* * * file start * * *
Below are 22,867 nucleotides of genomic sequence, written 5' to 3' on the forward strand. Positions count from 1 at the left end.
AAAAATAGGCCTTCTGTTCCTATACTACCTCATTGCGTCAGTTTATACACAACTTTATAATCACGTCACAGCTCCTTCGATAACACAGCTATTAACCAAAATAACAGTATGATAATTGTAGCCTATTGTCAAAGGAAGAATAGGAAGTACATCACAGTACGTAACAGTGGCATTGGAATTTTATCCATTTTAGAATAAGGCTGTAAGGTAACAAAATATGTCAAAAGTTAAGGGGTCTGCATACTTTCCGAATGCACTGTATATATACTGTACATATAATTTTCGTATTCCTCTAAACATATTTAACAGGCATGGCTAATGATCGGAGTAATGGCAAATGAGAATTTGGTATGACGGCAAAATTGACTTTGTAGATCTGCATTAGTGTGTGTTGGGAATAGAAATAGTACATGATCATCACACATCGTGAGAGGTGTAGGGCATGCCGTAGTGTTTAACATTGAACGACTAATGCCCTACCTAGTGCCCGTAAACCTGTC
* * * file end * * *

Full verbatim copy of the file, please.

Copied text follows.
Below are 22,867 nucleotides of genomic sequence, written 5' to 3' on the forward strand. Positions count from 1 at the left end.
AAAAATAGGCCTTCTGTTCCTATACTACCTCATTGCGTCAGTTTATACACAACTTTATAATCACGTCACAGCTCCTTCGATAACACAGCTATTAACCAAAATAACAGTATGATAATTGTAGCCTATTGTCAAAGGAAGAATAGGAAGTACATCACAGTACGTAACAGTGGCATTGGAATTTTATCCATTTTAGAATAAGGCTGTAAGGTAACAAAATATGTCAAAAGTTAAGGGGTCTGCATACTTTCCGAATGCACTGTATATATACTGTACATATAATTTTCGTATTCCTCTAAACATATTTAACAGGCATGGCTAATGATCGGAGTAATGGCAAATGAGAATTTGGTATGACGGCAAAATTGACTTTGTAGATCTGCATTAGTGTGTGTTGGGAATAGAAATAGTACATGATCATCACACATCGTGAGAGGTGTAGGGCATGCCGTAGTGTTTAACATTGAACGACTAATGCCCTACCTAGTGCCCGTAAACCTGTC